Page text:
Hauliers will be left picking up the bill if Bristol City Council gets the go-ahead to allow private cars free access to most of its Clean Air Zone whilst charging non-compliant HGVs £100 a day, the FTA warned this week.

The warning follows the publication of the council's Clean Air Zone (CAZ) proposals this week, which recommend Bristol becomes the first city in the UK to ban all privately-owned diesel vehicles in a small area of the city centre. This area would lie within a wider CAZ which would charge non-compliant commercial vehicles but allow private cars free entry.

The council’s favoured option is a combination of its two original options. The first option was for a CAZ which would charge pre-Euro-6 buses, taxis, HGVs and LGVs, the second proposed a smaller area where diesel cars would be banned between 7am and 3pm.

The council said this week by combining the two options it would achieve “the greatest reduction in emissions in the long term, as well as reducing human exposure earlier than all other options”. Bristol Council estimates that the deaths of around 300 Bristol residents could be attributed to air pollution each year.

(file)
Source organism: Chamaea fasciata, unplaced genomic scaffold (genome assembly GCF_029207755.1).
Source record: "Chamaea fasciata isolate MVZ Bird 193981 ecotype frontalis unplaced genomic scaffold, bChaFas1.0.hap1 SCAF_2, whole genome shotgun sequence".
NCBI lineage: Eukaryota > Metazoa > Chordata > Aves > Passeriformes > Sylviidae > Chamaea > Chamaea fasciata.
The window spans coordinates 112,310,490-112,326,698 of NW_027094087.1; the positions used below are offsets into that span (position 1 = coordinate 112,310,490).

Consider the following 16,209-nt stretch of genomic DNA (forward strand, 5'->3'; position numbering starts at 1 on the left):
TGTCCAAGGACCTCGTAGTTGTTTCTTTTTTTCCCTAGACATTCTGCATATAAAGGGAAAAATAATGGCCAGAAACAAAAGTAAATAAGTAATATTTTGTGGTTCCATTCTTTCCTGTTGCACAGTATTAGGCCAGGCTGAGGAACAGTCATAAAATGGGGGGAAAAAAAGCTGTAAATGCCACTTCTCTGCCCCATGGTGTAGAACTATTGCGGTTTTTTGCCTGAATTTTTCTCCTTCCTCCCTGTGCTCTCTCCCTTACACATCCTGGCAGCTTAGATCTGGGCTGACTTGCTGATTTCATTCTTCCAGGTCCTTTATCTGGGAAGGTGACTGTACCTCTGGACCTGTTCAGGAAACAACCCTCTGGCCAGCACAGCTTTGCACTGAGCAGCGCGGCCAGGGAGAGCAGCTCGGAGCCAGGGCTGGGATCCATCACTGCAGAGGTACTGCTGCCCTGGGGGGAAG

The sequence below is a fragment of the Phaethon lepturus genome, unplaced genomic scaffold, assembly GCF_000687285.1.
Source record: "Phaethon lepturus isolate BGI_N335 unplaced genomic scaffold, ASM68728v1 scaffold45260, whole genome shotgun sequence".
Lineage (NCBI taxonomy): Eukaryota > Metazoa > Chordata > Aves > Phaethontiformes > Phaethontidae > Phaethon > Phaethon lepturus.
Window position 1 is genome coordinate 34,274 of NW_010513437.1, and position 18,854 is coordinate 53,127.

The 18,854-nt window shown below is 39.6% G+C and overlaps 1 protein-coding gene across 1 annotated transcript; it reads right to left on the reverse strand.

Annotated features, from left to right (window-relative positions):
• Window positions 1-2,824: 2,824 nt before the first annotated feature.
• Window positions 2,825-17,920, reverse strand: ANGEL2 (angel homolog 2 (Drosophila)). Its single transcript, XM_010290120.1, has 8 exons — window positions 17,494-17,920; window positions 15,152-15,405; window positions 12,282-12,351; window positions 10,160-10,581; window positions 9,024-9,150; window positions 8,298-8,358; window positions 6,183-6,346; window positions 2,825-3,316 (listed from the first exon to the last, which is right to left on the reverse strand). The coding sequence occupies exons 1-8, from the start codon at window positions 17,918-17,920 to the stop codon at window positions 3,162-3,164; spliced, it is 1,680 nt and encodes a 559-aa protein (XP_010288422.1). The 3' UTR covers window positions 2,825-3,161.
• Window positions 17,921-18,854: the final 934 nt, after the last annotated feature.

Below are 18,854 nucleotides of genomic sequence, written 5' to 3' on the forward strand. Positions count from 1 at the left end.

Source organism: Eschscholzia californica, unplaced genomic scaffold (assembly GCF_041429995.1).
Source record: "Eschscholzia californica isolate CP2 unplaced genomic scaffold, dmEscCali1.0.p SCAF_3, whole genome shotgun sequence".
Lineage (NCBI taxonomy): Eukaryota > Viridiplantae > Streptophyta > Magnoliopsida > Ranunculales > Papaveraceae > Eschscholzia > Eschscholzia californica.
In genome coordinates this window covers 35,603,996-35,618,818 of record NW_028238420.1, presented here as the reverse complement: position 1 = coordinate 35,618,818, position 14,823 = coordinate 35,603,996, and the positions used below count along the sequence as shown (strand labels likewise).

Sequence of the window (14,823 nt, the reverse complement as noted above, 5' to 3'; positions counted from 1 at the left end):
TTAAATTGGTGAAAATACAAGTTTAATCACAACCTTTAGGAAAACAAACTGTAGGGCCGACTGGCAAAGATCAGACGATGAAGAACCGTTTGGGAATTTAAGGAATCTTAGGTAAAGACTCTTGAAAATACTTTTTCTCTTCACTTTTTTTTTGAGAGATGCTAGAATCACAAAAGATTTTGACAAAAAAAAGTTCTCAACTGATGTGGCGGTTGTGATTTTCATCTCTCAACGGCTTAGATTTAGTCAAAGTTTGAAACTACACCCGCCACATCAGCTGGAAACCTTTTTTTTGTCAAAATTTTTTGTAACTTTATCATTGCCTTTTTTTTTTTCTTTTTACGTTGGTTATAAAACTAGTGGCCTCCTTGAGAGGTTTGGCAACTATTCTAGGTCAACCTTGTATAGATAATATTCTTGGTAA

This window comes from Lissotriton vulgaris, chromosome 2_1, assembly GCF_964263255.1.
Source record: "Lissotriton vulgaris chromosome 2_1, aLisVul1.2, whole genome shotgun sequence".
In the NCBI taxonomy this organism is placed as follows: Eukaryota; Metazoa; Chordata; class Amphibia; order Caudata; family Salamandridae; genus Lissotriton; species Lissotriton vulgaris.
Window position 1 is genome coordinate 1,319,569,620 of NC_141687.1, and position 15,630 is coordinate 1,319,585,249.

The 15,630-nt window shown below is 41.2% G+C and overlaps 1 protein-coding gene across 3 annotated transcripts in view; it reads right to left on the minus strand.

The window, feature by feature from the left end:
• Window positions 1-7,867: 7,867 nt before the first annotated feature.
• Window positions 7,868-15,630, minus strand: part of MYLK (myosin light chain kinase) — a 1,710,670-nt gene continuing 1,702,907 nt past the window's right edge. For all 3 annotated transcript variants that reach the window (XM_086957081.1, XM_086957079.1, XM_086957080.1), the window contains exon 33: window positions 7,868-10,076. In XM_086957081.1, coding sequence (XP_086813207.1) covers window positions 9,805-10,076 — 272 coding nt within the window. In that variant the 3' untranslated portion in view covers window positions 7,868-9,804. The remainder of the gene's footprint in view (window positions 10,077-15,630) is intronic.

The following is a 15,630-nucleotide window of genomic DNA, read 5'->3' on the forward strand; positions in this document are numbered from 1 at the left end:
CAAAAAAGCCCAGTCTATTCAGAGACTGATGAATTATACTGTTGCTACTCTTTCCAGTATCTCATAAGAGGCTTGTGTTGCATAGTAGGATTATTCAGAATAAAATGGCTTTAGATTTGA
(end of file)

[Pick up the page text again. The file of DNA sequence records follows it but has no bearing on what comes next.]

The FTA slammed the scheme, questioning Bristol City Council's decision to exempt private cars from most of the CAZ.

Chris Yarsley, the FTA’s policy manager for the South West of England, said: “Why should the logistics sector be left picking up the bill, when private motorists continue to drive unsanctioned?”

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He added: “If Bristol does decide it must implement a charging CAZ, it should include all vehicle types within its remit; the size should also be kept as small as possible to mitigate the very worst economic damage. We encourage all our members to submit a response to the consultation and have their voices heard.”

Yarsley also criticised the lack of detail in Bristol’s proposals. including a possible exemption for operators based within the zone, and for those with a low turnover, and called on the council to provide more information.

Mayor of Bristol Marvin Rees said: “These ambitious plans demonstrate our commitment to tackling air pollution so we meet legal limits within the shortest time, without disproportionately affecting citizens on lower incomes which would happen with a blanket approach to charging vehicles.

“Protecting the most vulnerable people from pollution is central to these plans and we have ensured that all impacts have been carefully considered. If approved, mitigation measures will support those most affected, especially those living in the most deprived communities.”

A Bristol City Council spokesperson said: "If the lorry or van paid to be in the wider Clean Air Zone, that is also due to be implemented alongside the diesel ban, then they would be fine to be in the diesel ban area. The diesel ban would operate 7am to 3pm.

"We are looking at various measures to support groups that may feel they are unfairly targeted, especially the most vulnerable."

Bristol City Council's  Outline Business Case (OBC) will be presented for approval at the council's cabinet meeting on Tuesday 5 November 2019.